Fazil Say's dynamic pianism has created quite a buzz, and his version of these two warhorses helps explain why. There's little anyone can add to what Richter, Gilels, Argerich, and others have revealed about the Tchaikovsky, but Say's flawless playing, big technique, and fetching sonorities are welcome. He rises to the big moments, of course, but he's best at conveying the poetry of a score whose proponents too often wallow in bombast…–Dan Davis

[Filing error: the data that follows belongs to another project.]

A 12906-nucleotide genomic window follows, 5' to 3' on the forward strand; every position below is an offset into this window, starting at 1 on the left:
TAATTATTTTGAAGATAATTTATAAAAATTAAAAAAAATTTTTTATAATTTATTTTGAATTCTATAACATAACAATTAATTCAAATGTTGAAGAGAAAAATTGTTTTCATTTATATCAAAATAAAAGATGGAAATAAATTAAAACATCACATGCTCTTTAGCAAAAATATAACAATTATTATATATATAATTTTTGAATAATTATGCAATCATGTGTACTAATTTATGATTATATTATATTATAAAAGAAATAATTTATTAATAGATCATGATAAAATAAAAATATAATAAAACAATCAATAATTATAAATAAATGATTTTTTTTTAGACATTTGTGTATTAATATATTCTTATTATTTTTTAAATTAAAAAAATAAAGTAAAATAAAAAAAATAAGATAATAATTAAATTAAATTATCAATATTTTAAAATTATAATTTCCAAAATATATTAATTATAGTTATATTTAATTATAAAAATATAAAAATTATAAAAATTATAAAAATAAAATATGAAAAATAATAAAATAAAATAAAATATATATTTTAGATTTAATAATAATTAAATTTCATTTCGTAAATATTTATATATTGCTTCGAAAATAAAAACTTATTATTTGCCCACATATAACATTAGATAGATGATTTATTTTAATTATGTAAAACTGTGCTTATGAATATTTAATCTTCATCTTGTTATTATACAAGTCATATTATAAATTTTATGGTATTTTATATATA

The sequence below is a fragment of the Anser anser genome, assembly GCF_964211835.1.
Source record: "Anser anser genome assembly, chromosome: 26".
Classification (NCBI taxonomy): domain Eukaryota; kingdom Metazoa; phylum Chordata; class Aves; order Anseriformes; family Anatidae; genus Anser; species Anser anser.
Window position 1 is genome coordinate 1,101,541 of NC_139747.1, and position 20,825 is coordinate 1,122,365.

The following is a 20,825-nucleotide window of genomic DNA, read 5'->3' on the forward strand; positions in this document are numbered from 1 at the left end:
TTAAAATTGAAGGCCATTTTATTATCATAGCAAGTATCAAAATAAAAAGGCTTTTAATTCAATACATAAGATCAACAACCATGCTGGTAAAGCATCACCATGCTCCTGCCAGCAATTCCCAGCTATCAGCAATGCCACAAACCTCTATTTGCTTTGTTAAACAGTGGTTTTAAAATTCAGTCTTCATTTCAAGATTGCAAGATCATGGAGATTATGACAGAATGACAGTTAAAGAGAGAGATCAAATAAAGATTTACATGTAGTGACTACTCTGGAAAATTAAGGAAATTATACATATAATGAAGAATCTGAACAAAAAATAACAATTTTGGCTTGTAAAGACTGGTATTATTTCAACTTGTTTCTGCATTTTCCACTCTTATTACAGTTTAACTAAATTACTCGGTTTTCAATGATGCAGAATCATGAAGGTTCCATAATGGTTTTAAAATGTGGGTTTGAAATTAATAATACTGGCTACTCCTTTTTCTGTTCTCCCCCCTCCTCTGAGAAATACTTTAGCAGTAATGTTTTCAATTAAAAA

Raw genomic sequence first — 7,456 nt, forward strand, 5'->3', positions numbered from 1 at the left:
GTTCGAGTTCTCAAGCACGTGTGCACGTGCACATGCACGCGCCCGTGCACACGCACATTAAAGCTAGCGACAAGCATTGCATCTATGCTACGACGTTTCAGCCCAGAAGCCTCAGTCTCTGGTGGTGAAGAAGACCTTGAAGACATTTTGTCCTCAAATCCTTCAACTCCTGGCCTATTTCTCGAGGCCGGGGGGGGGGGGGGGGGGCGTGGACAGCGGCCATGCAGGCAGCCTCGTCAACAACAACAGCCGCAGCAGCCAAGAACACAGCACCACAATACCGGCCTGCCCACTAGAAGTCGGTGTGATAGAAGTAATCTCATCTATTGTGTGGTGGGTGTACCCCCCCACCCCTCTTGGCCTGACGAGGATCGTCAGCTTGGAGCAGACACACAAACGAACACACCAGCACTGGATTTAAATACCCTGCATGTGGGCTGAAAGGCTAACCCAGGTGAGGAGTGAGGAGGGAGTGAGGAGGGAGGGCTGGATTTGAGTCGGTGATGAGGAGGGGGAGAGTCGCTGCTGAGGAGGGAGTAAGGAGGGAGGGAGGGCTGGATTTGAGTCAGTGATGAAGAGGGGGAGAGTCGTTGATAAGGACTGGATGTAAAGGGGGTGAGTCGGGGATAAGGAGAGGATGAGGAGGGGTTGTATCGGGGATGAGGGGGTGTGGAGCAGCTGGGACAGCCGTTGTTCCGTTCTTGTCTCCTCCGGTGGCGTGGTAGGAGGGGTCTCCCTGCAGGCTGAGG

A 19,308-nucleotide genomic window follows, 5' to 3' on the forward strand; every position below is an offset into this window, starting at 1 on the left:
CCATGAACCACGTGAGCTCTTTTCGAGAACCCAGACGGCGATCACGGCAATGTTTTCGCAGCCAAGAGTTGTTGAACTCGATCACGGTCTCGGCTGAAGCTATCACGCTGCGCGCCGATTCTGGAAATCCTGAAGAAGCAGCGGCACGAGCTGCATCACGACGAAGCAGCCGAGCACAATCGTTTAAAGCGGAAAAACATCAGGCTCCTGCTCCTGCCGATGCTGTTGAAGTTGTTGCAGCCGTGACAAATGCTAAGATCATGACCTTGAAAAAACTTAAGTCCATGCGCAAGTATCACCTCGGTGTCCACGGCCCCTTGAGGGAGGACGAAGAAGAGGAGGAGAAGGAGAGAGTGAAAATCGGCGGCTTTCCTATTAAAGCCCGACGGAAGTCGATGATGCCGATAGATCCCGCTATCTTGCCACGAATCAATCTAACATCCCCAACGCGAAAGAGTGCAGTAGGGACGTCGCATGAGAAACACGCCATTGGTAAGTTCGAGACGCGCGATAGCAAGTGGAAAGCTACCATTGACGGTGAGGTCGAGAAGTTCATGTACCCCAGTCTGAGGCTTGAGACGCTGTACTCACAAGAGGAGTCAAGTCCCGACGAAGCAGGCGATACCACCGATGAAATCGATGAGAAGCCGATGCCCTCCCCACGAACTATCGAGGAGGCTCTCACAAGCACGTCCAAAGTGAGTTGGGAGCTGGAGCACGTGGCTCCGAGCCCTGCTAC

The young and trendy duo of Moldavian violinist Patricia Kopatchinskaja and Turkish pianist Fazil Say rips deliriously into a highly enterprising program as if tomorrow were a chancy affair. It’s more than their hearts that they wear on their sleeves; they lay out their emotional guts in a dazzling display of virtuosity and breathtaking musical entertainment. At one moment in Beethoven’s “Kreutzer” sonata, Kopatchinskaja’s racing along, clipping eighth notes in a furious rush to the finish; at the next she’s finding aphrodisiacal sweetness in a simple, two-bar ritardando. Say follows a pounding accompaniment with a phrase of sudden elegance worthy of the slow movement of the “Emperor” Concerto. In Bartók’s six “Romanian Folk Dances,” Kopatchinskaja sometimes rips her pizzicati with destructive force, sometimes plucks lyrically with wonderfully expressive grace. Perhaps she doesn’t throw off Ravel’s pretty little Sonata with enough casual cool, but in Say’s 13-minute Violin Sonata, she captures all the magic of its moonlit beauty.